Are You Okay

They don’t stop. The tug and pull. The nudging. The thoughts all blur together. Down the rabbit hole I go. I’m being driven mad. So many feelings and thoughts that don’t make sense. And in the midst of the confusion, the only voice I can make out is the one that says JUMP. And as I walk over the bridge of Freeway 57, I really want to listen to it.

Yes, it happened again. The hesitancy, the awkwardness, and the distrust were building up as I sat on the picnic blanket eating my 8 little chicken wings in the middle of the church picnic, surrounded by a group of people I couldn’t talk to. I felt the separateness and after failing to shut out all the hateful thoughts in my head, I knew I couldn’t stay. So I walked away. When I got to the sidewalk, I kept walking. When I got to the main street down on Yorba Linda, I kept going. Over Freeway 57 and all the way back to the parking structure I almost jumped off of 2 weeks before.

Short Rant. I hate this question: Are you okay?

Why do I hate this question?

  • Because most of the time, this question gets asked in a public setting, where the person being asked will always feel the pressure to answer in the affirmative. There is a room filled with more than a dozen other people, do you really expect me to break the last bit of resolve I can muster? There are more appropriate times to cry. And as much as I value transparency, breaking down in a room with a bunch of people I don’t know that well will never feel safe. And maybe I’ve been conditioned to say, Yea I’m fine. Sometimes, those are the words that come out of my mouth before my brain even processes the actual question.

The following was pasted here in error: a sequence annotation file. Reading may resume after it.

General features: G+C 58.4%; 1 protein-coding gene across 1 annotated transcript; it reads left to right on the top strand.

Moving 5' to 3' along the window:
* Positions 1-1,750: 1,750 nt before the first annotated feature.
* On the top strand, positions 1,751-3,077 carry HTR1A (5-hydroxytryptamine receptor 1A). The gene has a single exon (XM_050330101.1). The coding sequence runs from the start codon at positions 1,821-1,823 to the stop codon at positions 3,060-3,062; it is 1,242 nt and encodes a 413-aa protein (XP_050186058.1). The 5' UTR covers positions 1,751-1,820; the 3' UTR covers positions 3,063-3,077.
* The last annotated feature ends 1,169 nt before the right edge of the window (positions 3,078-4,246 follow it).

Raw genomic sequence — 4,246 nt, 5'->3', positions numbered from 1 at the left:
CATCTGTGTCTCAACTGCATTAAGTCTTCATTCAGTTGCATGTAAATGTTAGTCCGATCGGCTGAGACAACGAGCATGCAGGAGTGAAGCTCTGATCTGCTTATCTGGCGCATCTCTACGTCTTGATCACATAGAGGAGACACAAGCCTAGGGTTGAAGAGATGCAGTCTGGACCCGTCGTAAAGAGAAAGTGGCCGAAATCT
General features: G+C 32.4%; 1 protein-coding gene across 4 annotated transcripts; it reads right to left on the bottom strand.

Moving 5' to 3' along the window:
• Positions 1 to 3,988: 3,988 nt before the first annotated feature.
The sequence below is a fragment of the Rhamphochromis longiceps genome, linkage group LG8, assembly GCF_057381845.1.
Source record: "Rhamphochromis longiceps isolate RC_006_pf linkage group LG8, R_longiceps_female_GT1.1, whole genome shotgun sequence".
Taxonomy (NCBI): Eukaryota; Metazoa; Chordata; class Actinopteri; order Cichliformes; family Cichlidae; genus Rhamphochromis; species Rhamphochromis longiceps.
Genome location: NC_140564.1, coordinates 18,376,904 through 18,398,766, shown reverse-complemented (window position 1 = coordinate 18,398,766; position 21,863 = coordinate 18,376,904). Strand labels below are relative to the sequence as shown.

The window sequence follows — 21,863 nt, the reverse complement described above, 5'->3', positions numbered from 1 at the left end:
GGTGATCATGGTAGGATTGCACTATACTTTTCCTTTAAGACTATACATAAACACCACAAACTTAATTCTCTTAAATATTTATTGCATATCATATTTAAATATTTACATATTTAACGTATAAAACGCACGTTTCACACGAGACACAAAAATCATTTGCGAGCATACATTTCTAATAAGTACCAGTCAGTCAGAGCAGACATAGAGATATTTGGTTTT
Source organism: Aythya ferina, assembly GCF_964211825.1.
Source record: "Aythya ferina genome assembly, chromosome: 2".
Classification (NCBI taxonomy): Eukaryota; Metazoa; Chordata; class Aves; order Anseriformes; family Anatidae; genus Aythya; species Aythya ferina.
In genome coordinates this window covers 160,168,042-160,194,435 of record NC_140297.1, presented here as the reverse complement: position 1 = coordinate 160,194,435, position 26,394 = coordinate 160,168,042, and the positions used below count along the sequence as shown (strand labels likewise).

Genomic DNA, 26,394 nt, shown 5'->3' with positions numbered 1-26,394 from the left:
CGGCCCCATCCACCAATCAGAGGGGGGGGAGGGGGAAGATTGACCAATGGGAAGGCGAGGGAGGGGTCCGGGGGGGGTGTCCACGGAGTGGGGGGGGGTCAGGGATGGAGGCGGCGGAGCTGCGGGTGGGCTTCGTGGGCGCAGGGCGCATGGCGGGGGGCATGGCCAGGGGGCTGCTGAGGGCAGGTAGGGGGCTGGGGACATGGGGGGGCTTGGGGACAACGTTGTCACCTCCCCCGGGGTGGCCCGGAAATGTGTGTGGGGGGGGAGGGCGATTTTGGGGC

• Also, because the person asking already knows the answer. Nobody asks anybody this question unless they think the party in question is NOT okay. Which in most cases, the party is definitely not well if they can’t even pretend anymore.
  • Plus, if I answer with, No I’m not okay, then I’ve condemned you having to dive down the rabbit hole with me. You, my poor friend, would be forced to ask me follow-up questions and sit there listening, and feeling confused and unequipped to help. You’d have to waste your precious time on trying to care for me when you can be doing something else, or talking to someone happier and more fun. And that kind of sucks for you doesn’t it? Because if you try to throw some half-hearted encouragement and then just walk off because you didn’t REALLY want to open the can of worms, you’d come off looking like a real jerk. And I cannot condemn you to that sad reality.

And those are SOME of the reasons as to why I have a hard time answer this question. Because I WANT to tell the truth, but the truth is so risky. It’s not anybody’s fault. Because, technically, they tried. They at least made the effort. And to be honest, if I ever do end up jumping off a building, that will be the one thing that keeps them from feeling guilt.

“O well, we tried. So our hands are clean.”

“She just didn’t want help. Can’t blame anyone but herself”

“You can’t control what people do”

“It’s sad, but it’s nobody’s fault”

All valid statements. So why does it hurt to hear them?

The fight for joy is the fight to see. I can’t see the path in front of me. I don’t know what tomorrow looks like. Whether I’ll be okay or not. I can’t differentiate the people who love me from the people who will hurt me. I can’t see the glory of the gospel. I don’t know what is true anymore.

I know the word is so important. So, so important… Be grounded in the word because that is the only real true thing we have. And even when we have it, it’s hard to see it for what God intended. I keep fighting to see God for who he is, but I don’t see anything. It’s so blurry. So, so blurry…

When there’s no relief.

There’s a difference between feeling like your circumstances are hopeless and allowing the delusion to consume you. It’s not just a feeling anymore. It becomes your reality. And whenever this happens, I’m ready to give anything to escape. I don’t want to deal. I can’t. I’d give everything I have (even if I once believed it was good) to not feel, to not care, to NOT HURT. I’ll be stubborn if I want. I’ll shut people out because I feel defensive like there’s something I have to protect from them. I’ll morph into a whole different being.